How soon you can get 1 million views on slide-share !

I got a great formula, which is quite awesome and you can apply it if you want.

Lets say you want such and such number of views on your slide-share. Lets say 1 million. What you have to do?

step1- open your own website. Make sure it gets 100 views a day.
step2- open your slide-share, put N number of slide-shows. If N varies over time, views will vary accordingly.

How soon will you get a million views on slide-share?

Its 1million/(N*100*365) Years.

A new optimization parameter in a statistical sample !

It reflects the quality scope of the citations. Its the total percentage of a citation that goes into defining a particular citation index. Let me call it q-index therefore (q for quality)

See this example.

My h-ind is 60. So total (minimum) citation it accounts for is 60*60 = 3600. My total citation is 12215. So my q-ind is 3600/12215 = 29.47% Or 29.47% of my total citation were important for this parameter. Hence my q-index is 29.47. In this way if someone has 500 total citation with h-index 60, he has a much better q-index than mine, because more of his paper are highly cited

Whats the population; if male and female literacy is given as percentage.

May I add one more small note, see how easy it becomes to understand an “order of estimate”; A good student, that is one with a good maths background, should immediately pick up, population ~ 1.19 million. 61.26 % male. 58.04 % female. (Not only literate but total male and female). Then even, one question can be asked, what is male-female disparity, in terms of their population. (That is, without regard, to any further attributes, such as literacy numbers, or purchasing power distributions etc, which are btw non-existent variables in India, because research in India means Governmental Apathy.)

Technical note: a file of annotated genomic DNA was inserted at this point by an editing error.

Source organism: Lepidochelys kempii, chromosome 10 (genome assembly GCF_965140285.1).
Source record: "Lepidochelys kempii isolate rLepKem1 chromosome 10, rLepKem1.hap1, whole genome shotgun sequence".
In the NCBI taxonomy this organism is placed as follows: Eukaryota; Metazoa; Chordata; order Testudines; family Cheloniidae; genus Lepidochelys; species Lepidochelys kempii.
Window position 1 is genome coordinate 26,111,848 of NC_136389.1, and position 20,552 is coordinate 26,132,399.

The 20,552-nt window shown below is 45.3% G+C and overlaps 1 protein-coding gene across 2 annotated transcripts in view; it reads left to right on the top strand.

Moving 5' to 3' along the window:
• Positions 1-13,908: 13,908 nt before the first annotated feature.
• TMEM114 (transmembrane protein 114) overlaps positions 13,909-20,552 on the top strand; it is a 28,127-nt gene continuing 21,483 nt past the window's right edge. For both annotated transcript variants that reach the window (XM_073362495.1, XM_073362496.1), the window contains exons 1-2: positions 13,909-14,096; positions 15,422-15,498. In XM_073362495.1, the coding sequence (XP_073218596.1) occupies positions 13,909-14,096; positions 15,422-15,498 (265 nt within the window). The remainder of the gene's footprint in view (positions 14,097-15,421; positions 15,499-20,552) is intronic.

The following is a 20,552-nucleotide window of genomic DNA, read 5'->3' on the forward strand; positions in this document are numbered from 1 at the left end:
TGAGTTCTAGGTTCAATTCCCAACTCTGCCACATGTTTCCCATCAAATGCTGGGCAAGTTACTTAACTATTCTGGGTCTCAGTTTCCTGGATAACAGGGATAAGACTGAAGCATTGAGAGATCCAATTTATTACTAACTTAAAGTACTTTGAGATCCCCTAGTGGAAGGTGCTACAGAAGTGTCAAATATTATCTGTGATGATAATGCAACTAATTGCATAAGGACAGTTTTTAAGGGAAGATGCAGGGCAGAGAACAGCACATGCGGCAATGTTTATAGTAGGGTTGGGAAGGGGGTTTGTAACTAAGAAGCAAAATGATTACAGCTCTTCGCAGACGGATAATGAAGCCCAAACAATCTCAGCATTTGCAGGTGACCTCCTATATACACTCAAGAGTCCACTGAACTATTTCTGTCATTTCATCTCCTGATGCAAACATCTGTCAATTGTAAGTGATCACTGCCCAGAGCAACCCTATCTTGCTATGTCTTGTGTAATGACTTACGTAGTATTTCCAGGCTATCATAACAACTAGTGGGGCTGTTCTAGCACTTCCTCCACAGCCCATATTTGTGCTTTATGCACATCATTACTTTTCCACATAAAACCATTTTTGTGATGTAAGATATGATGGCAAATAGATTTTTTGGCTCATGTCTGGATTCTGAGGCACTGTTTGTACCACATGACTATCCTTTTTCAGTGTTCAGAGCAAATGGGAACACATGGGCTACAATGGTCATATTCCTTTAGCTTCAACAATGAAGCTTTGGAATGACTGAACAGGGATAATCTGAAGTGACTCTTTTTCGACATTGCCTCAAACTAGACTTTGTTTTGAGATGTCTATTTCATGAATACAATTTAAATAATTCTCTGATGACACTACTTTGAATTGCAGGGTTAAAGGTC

Its a slightly tricky question, if you already note, there is a mistake in the above, The % is not scaled to 100. Its an over-estimation by a factor of 1.193, and the really smart student recognizes this, (s)he doesn’t go and change all calculations. See how all numbers came just from the first few digits of the given numbers; 11,92,948 >> 1.19 million, vs over estimation factor; 1.193 (or less precise 1.19). Male: 6,12,597 >> overestimated percentage: 61.26. Female; 5,80,351 >> overestimated percentage: 58.04.

You would know they are over-estimated, because these two numbers, male and female population, while exclusive parameters, hence must add up to normal: 100 or 1.00, added up to 61.26+58.04 = 119.30, or (61.26+58.04)/100 = 119.30/100 = 1.193, do you see how easily, without doing any further adding etc, I caught the actual overestimation factor, above, to be 1.193? Cool Huh? Just from the first few numbers. If maths runs in your mind, you can do all these, if it doesn’t, but you have the right numbers, you will be led to believe nobody would catch your mistakes, and lie about the numbers. Possible. Just from the numbers as are stated, we can, catch the inconsistency, thats why maths education is important. In-fact, I committed the mistakes and wanted to catch the inconsistency, and from the calculations gradually caught it, so a more consistent picture was envisaged.

Mandela, Feynman, Statistics, Science and Religion.

Mandela and Feynman were born the same year. 1918. But while Feynman passed away in 1988, Mandela this year, it gives Mandela 25 more years to live (about 95 years old, Mandela). Thats a nearly 25% difference. What makes such wide disparity in how long people live?

On afterthoughts, (from this) statistics is a way of hiding our ignorance by allowing more and more attributes into a particular question, to the level our ignorance is no more useless. Thats the difference between science and religion: statistics. Statistics is the difference between science and religion. Religion brushes everything with one broom. Science needs various sizes for various tasks. In the end there is a difference even if its not so visible.